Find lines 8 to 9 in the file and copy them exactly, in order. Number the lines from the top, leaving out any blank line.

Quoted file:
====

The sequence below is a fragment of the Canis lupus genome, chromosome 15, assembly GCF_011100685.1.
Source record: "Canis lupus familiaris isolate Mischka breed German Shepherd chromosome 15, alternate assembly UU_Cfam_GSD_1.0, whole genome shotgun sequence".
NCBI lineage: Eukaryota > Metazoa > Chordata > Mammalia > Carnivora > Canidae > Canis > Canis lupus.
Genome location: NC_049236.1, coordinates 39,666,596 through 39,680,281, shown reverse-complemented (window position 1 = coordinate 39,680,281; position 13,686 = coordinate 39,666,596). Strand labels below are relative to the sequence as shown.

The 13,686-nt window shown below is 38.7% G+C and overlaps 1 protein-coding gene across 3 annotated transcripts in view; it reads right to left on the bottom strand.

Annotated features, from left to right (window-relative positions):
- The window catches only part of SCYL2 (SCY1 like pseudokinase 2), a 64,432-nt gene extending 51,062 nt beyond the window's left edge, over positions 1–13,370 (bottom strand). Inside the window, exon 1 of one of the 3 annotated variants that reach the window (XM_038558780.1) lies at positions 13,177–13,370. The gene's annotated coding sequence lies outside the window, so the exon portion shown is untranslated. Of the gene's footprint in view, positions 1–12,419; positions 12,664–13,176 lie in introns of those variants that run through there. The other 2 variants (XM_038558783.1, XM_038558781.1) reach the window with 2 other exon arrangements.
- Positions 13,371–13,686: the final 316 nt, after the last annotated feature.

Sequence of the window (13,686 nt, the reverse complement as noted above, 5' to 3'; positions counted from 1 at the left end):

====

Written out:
- Positions 13,371–13,686: the final 316 nt, after the last annotated feature.

Sequence of the window (13,686 nt, the reverse complement as noted above, 5' to 3'; positions counted from 1 at the left end):